Treatment Pathway for the Management of a Pediatric Patient With Hypothermia January 19, 2019

Posted by Andy Jagoda, MD in : Uncategorized , add a comment

Hypothermia occurs when the core body temperature falls below 35ºC (95ºF) due to primary exposure (eg, environmental exposure) or secondary to other pathologies. Infants, children, and adolescents are at higher risk for primary cold injuries due to a combination of physiologic and cognitive factors, but quick rewarming and appropriate disposition can result in survival and improved neurological outcomes. Treatment for cold injuries is guided by severity and can include passive or active measures.

This clinical pathway will help you improve care in the management of patients who preset with hypothermia. Download now

Treatment Pathway for the Management of a Pediatric Patient With HypothermiaTreatment Pathway for the Management of a Pediatric Patient With Hypothermia

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Treatment Pathway for Emergency Department Management of Nausea and Vomiting of Pregnancy January 17, 2019

Posted by Andy Jagoda, MD in : Feature Update , 1 comment so far

Timely management of patients presenting to the ED while in their first trimester of pregnancy can improve outcomes for both the patient and the fetus. Common obstetric problems encountered include vaginal bleeding and miscarriage, ectopic pregnancy and pregnancy of undetermined location, and nausea and vomiting of pregnancy, including hyperemesis gravidarum.

This clinical pathway will help you improve care in the management of patients who preset with nausea and vomiting in the first trimester. Download now

Treatment Pathway for Emergency Department Management of Nausea and Vomiting of PregnancyTreatment Pathway for Emergency Department Management of Nausea and Vomiting of Pregnancy

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Skiing with no gloves. How do you handle these cold injuries? — Management of Pediatric Hypothermia January 14, 2019

Posted by Andy Jagoda, MD in : What's Your Diagnosis , add a comment

Case Recap:
A 17-year-old boy comes into your ED complaining of numbness and hardening of his fingers. He is a previously healthy foreign exchange student who is staying with a host family. The symptoms started yesterday after he went snow skiing for the first time. He says he wore gloves, but he was having a hard time holding the ski poles, so he took them off midway through the day. On examination, the fingertips on both of his hands are firm to the touch, have a dark discoloration, and are without sensation. The firmness and discoloration extend only to the distal interphalangeal joint in most of the fingers, but to the proximal interphalangeal joint in the middle finger of his left hand. The thumb on his right hand has a sizeable blister. As you step out of the room, you contemplate the next steps.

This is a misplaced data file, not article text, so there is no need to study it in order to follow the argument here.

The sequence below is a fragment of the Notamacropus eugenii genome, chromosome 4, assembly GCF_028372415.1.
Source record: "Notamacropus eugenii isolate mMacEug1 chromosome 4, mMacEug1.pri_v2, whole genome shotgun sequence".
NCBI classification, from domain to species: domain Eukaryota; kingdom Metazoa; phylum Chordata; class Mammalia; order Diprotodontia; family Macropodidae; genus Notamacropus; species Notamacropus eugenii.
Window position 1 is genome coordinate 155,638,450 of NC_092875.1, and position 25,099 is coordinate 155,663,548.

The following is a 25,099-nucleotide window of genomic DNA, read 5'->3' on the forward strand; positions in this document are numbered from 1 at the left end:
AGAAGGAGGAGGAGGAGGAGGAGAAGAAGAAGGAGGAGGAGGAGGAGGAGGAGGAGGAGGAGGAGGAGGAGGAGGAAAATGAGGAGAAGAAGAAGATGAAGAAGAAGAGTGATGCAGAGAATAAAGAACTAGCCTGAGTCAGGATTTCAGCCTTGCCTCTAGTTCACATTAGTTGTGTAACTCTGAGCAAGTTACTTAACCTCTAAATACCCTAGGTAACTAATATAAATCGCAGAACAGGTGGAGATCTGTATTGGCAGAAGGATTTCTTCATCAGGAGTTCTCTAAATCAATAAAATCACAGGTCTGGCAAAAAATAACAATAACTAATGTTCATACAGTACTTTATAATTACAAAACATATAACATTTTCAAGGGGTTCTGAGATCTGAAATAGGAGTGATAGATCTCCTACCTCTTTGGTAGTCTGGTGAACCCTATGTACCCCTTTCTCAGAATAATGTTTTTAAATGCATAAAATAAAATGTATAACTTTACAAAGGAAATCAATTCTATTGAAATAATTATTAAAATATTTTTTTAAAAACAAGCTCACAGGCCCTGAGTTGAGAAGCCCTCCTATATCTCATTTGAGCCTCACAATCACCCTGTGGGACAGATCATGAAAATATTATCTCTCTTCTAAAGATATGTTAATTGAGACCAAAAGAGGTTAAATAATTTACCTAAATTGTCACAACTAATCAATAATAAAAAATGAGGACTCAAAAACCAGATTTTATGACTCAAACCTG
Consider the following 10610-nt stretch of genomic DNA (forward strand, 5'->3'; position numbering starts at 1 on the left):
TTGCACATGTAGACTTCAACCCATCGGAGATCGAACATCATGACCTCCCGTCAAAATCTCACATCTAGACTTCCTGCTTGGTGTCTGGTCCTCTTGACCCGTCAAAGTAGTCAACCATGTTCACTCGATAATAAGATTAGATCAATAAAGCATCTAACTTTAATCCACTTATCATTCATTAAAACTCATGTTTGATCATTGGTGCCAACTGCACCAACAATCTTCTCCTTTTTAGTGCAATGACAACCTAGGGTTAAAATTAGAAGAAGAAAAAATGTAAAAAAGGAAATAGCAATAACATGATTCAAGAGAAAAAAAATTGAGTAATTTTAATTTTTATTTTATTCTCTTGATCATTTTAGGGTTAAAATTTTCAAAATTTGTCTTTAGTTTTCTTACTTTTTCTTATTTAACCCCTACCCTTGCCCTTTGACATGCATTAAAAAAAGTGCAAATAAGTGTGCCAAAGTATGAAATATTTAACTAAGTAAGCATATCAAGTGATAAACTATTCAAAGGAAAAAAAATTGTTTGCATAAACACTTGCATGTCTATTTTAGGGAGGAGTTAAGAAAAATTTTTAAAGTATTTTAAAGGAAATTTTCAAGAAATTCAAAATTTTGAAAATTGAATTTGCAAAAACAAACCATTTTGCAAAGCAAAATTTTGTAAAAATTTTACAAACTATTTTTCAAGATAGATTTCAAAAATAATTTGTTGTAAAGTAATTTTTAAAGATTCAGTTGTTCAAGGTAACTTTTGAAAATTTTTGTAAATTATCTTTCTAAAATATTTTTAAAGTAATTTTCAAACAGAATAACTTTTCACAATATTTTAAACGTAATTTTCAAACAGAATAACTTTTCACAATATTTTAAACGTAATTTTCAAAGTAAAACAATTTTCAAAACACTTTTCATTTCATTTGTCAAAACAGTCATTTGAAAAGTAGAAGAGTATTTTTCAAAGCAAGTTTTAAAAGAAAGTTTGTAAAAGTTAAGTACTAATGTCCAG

How do you classify the severity of his cold injuries? Does his thumb need debridement? Should you consult a hand surgeon and/or the burn center? What is the long-term prognosis for his injuries?

Case Conclusion:
The hands of the 17-year-old boy who did not wear gloves while skiing were placed in a warm water bath at 38°C (100.4°F) and gently rewarmed for 30 minutes. The pain did increase in his hand secondary to reperfusion, and all of his tissues softened except for his thumbs. You left his thumb blister intact, as it was not causing any restriction in movement and was filled with clear fluid. You placed aloe vera gel on all of his digits and loosely wrapped his hands in nonadhesive dressing. You gave him instructions to follow up at the burn center for continued outpatient therapy. He did not lose any digits, but the decreased sensation in his left thumb remained.

Intrauterine pregnancy presenting with fever. What do you do? — First Trimester Pregnancy Emergencies in the ED January 12, 2019

Posted by Andy Jagoda, MD in : What's Your Diagnosis , add a comment

Case Recap:
Late in your shift, you evaluate a 26-year-old woman who has a confirmed intrauterine pregnancy at 11 weeks’ gestation and presents for fever, dysuria, and right flank pain. An ultrasound was performed in triage that showed bilateral mild hydronephrosis.

Several questions flood your mind. What do you make of that finding, which antibiotics would be safe for treatment, and can she be managed as an outpatient?

Case Conclusion:
You diagnosed your patient with pyelonephritis. Since there are not good data supporting routine outpatient management of pyelonephritis in pregnancy, you consulted her obstetrician to discuss admission. She received ceftriaxone 1 g IV, was admitted to the hospital, and recovered uneventfully. The hydronephrosis was symmetric and bilateral, which is typical during pregnancy, so no further workup for this was undertaken. She was discharged on cephalexin after sensitivities resulted.

 

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Last Modified: 02-23-2019